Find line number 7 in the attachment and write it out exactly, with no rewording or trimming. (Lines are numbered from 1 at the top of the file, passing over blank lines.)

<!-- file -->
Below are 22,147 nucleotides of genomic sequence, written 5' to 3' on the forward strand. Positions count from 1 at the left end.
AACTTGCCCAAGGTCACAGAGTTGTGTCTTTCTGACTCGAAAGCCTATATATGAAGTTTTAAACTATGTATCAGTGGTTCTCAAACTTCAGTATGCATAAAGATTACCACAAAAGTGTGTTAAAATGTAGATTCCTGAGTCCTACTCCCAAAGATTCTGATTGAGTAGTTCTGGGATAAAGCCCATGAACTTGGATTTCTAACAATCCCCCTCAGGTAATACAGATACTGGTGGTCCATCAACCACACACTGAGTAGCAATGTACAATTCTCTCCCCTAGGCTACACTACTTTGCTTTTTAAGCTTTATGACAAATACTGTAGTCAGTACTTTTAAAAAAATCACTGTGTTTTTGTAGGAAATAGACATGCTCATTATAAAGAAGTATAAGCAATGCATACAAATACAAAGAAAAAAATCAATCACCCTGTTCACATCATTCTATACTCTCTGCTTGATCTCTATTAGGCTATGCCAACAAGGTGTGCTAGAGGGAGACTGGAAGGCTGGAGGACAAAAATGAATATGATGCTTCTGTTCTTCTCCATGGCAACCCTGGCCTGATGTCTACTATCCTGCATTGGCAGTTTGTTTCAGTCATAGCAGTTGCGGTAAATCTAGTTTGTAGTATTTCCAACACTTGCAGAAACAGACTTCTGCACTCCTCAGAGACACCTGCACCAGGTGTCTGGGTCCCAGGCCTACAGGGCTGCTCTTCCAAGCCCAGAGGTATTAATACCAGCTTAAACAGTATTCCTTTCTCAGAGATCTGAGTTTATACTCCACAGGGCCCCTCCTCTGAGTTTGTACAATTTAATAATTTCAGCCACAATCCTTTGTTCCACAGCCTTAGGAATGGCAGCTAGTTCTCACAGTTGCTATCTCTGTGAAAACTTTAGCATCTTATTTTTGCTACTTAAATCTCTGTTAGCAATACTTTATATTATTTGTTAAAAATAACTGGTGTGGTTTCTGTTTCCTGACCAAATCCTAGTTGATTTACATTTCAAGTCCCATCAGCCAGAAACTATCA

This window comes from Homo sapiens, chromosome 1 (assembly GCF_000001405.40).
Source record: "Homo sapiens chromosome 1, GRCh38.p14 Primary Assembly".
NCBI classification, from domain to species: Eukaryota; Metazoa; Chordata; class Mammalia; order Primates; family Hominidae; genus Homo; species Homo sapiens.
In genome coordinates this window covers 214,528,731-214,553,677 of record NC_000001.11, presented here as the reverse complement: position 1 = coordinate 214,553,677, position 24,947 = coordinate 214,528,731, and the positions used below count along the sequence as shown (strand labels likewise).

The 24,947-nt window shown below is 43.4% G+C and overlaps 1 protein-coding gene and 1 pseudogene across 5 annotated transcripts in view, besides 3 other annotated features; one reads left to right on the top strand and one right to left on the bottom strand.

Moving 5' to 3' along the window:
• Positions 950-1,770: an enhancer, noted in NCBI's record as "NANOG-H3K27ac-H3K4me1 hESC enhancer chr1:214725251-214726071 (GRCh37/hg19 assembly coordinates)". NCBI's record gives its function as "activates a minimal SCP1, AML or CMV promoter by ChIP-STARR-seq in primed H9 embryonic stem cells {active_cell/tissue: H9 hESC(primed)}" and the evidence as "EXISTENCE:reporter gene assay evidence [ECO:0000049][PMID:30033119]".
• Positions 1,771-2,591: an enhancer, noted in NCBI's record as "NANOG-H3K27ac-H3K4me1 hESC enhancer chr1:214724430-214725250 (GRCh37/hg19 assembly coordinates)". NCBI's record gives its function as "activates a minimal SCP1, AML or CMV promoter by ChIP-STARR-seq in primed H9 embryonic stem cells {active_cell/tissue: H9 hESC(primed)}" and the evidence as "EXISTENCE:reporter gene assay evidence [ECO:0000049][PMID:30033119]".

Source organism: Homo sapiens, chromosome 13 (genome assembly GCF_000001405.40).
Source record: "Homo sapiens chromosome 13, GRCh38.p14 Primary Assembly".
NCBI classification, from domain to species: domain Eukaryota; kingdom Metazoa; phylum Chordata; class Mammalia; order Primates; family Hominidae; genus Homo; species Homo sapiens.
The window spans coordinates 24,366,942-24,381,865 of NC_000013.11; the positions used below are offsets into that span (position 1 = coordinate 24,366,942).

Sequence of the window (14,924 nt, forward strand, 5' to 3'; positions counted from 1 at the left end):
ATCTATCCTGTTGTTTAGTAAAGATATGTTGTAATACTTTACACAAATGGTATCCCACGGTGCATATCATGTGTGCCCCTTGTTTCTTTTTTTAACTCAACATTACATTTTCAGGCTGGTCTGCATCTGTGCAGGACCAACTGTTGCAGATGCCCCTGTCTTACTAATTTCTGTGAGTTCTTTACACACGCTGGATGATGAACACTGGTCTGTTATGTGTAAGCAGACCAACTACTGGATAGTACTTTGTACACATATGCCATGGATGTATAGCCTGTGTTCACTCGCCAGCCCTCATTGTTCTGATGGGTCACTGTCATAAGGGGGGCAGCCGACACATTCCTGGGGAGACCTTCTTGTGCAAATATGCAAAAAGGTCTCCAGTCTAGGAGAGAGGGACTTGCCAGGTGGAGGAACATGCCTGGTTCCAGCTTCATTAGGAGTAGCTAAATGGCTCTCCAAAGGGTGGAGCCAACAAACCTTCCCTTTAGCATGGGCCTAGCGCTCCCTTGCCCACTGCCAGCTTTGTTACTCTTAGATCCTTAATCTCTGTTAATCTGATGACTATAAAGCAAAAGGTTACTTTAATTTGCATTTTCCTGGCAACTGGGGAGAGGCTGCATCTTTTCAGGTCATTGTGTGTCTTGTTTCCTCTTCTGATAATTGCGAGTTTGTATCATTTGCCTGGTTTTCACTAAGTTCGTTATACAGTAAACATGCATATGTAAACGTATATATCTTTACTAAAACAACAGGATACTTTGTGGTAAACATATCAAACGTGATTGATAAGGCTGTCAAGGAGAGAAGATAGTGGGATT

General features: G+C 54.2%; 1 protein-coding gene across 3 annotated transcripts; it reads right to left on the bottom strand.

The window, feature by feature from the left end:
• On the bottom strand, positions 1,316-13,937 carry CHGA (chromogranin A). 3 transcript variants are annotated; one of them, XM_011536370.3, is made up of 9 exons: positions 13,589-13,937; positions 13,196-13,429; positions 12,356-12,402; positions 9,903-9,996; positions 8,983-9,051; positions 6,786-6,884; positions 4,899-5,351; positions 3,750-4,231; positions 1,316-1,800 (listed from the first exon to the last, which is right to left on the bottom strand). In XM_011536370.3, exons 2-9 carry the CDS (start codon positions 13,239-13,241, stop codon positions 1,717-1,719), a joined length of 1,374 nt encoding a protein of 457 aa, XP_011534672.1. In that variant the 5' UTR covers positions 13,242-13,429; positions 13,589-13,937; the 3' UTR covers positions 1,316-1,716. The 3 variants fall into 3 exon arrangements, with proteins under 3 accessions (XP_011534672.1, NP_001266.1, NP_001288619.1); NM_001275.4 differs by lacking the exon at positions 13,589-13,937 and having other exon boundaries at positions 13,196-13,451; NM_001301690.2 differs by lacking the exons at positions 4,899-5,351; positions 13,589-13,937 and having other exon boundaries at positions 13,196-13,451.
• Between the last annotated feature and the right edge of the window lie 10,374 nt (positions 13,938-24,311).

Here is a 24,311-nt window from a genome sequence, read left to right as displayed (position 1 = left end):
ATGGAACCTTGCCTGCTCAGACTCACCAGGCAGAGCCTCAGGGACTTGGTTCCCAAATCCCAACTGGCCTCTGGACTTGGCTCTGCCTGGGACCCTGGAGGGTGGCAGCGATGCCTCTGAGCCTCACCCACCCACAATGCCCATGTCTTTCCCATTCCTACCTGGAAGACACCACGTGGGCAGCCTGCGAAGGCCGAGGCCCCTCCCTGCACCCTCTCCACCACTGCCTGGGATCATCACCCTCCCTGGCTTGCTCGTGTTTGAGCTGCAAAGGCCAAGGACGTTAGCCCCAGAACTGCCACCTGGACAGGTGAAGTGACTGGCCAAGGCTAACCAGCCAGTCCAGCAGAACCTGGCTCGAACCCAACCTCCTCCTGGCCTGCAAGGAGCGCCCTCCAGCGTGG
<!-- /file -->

The 24,947-nt window shown below is 43.4% G+C and overlaps 1 protein-coding gene and 1 pseudogene across 5 annotated transcripts in view, besides 3 other annotated features; one reads left to right on the top strand and one right to left on the bottom strand.